MEDICINE - by News WeeklyNews Weekly
Medical Journal has no space for criticism of Hepatitis C report
, March 11, 2000
The prestigious Medical Journal of Australia has advised a doctor who conducts a large practice in treating heroin addicts, that it was unable to publish a letter on the prevalence of Hepatitis C among injecting drug users, due to lack of space.
The Deputy Editor of the Medical Journal of Australia, Dr Ruth Armstrong, advised Dr Stuart Reece that his letter could not be published, after it had been "carefully considered by the editorial committee."
Dr Reece had critically analysed an article which appeared in the MJA on January 17 this year, along with an accompanying editorial, which suggested that among users of needle exchange programs, the incidence of Hepatitis C was in decline.
The study reported in the MJA was conducted by Drs M.A. MacDonald and Alex Wodak, and suggested that the prevalence of Hep C among injecting drug users had fallen between 1995 and 1997. (Hepatitis C is an incurable viral disease, which ultimately kills many of those who contract it.)
The clear implication of the study was that the needle exchange program had caused the decline of Hep C among intravenous drug users, and the accompanying editorial in the Medical Journal of Australia described its findings as "encouraging", although possibly affected by "selection bias".
If true, this would contradict numerous earlier studies which had shown that Hep C is rampant among injecting drug users, including those who use needle exchange programs.
Dr Reece drew attention to a key problem with the study, that the population sample used for the 1996-97 survey was different from that which had been used in 1995-96, to a point that invalidated its findings.
He said, "The observed decline in Hepatitis C virus prevalence occurred only in the years 1995-96; no additional effect was noted in 1996-97.
"As the authors rightly state, the difference between the two samples was marked. The 1996 sample was 150 per cent larger than the 1995 sample, and the addition occurred disproportionately in the youngest cleanest group (212 per cent rise in the teenagers, and 183 per cent rise in the new users [with less than three years' of injecting drug use].
"This 'apparent' decline then disappeared in 1996-97 when the samples were more directly comparable."
He asked, "How does recruiting younger and less experienced addicts translate into a victory over Hepatitis C virus prevalence?"
Dr Reece commented that "given the extreme infectivity of the Hep C virus, it is difficult to foresee radical control of this epidemic without a true decline in IVDU [intravenous drug use].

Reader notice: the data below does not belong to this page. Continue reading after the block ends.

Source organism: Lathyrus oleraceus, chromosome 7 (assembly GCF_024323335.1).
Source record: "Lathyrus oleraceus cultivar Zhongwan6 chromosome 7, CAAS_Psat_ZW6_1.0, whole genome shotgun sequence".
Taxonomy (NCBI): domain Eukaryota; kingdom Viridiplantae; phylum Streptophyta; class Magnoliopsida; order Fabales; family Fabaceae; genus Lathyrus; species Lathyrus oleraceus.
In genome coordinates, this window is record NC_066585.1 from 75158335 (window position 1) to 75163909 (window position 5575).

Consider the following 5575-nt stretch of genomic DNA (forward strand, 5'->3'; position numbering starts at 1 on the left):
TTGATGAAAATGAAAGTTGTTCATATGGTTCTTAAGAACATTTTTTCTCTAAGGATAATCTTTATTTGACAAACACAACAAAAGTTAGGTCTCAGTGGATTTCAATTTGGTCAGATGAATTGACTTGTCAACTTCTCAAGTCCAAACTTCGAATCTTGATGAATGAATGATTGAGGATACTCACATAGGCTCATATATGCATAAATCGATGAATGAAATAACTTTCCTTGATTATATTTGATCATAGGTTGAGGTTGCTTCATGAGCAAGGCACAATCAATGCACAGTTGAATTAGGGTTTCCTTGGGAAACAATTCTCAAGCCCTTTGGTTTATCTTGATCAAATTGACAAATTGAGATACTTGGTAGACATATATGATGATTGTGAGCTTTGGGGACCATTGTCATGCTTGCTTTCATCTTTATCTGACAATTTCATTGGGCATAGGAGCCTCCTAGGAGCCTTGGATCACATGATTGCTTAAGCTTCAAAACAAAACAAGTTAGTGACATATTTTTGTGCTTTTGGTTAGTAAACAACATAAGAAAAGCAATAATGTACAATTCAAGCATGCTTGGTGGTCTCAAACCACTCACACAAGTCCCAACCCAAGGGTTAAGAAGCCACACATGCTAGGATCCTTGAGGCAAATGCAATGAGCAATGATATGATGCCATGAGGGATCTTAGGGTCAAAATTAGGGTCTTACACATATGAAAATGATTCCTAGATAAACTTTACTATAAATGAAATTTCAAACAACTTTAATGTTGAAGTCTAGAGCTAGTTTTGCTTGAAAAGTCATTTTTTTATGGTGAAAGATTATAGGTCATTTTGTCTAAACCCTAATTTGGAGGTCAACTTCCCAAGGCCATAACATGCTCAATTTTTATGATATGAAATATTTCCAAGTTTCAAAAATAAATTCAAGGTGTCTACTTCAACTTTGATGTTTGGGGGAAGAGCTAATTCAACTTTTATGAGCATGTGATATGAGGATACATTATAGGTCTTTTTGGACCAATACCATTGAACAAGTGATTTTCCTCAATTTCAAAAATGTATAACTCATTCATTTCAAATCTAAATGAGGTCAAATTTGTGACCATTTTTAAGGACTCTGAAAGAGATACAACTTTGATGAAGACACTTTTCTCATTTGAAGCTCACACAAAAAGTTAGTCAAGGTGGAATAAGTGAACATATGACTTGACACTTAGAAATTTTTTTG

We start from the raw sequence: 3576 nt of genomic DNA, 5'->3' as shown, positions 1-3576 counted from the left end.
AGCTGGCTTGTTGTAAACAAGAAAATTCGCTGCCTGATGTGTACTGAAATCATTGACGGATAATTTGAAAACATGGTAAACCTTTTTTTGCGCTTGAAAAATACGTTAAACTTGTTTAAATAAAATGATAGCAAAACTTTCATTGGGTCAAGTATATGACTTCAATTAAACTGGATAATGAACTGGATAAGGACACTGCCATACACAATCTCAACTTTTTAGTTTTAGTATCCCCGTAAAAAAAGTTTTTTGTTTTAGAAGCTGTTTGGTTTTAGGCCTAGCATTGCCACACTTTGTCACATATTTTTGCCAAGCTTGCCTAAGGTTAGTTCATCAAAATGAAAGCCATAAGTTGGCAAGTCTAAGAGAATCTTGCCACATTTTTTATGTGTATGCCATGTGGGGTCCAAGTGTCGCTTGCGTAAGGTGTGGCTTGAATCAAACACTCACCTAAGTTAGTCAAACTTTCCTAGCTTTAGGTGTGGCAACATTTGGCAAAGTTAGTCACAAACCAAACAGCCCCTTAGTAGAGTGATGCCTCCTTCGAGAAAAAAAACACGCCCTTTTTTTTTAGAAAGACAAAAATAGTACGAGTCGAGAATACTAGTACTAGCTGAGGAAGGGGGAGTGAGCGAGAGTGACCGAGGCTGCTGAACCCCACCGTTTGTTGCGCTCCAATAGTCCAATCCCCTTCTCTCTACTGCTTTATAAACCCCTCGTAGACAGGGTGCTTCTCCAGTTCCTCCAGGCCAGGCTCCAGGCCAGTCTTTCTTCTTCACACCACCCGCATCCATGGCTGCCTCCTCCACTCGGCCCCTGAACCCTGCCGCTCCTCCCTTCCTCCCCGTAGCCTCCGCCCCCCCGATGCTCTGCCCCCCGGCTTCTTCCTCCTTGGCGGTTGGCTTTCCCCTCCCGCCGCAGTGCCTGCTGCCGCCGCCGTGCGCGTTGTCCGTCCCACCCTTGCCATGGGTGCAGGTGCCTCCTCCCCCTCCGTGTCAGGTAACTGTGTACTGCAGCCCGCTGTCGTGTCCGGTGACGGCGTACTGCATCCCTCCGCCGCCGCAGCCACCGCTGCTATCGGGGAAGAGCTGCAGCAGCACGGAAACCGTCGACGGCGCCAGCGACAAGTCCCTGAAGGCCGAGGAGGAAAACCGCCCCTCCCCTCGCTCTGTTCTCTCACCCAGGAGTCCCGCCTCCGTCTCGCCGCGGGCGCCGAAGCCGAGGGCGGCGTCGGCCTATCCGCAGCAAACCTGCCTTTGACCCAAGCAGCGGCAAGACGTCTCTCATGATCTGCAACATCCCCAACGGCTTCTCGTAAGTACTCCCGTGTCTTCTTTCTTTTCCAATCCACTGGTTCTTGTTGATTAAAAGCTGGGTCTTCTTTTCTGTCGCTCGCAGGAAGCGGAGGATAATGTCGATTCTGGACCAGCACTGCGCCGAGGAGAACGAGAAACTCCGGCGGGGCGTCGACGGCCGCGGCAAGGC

"Direct approaches to this issue are at present markedly absent from the indirect measures usually espoused under the 'harm minimisation' rubric; indeed, 39-70 per cent of the respondents to our recent small surveys felt that governments actually encourage (as well as discourage) drug use - the sure nemesis of any benevolent medically informed drug policy."
Dr Reece concluded by suggesting that the Medical Journal might care to examine studies which had been conducted into the effectiveness of naltrexone in the treatment of heroin addiction.
In a recent submission to the Prime Minister on drugs, Dr Reece pointed out that naltrexone works by binding to the opiate receptors and blocking them. The effect of this is to lengthen the period which an addict can go without heroin after undergoing detoxification, and therefore gives both patients and medical staff more time to treat the underlying causes of drug addiction.
Dr Reece says that "naltrexone reduces the craving for opiates which many find overwhelming, or allowing patients, when they do consider using them, to think about drugs in a more reasoned deliberate way, rather than automatically succumbing to the erratic obligatory compulsion to score which characterised their using life.
"Moreover, because it is active for about three days, naltrexone means that patients can no longer effectively sabotage their clean state in 15 minutes. This gives the patient's social network, carers and counsellors a window of opportunity, a safety net period in which to intervene to assist them to deal with the issues which confront them."
Dr Reece has written that naltrexone is not a "miracle cure" for heroin; but for most, it is "a very good first step, the beginning of the path to freedom from the compelling nightmare of drugs.
"Heroin affects the whole of one's life, and some say even one's very soul. Naltrexone is only a small beige tablet. Naltrexone is not addictive and produces no sedation. The choice of naltrexone therapy is a choice for an opiate free lifestyle, and works best in a completely abstinent drug free life.
He concluded, "The challenge to the community is to maintain the patients in a sober straight lifestyle, lest by relapsing, they risk social destitution and death. Counselling and family support are essential."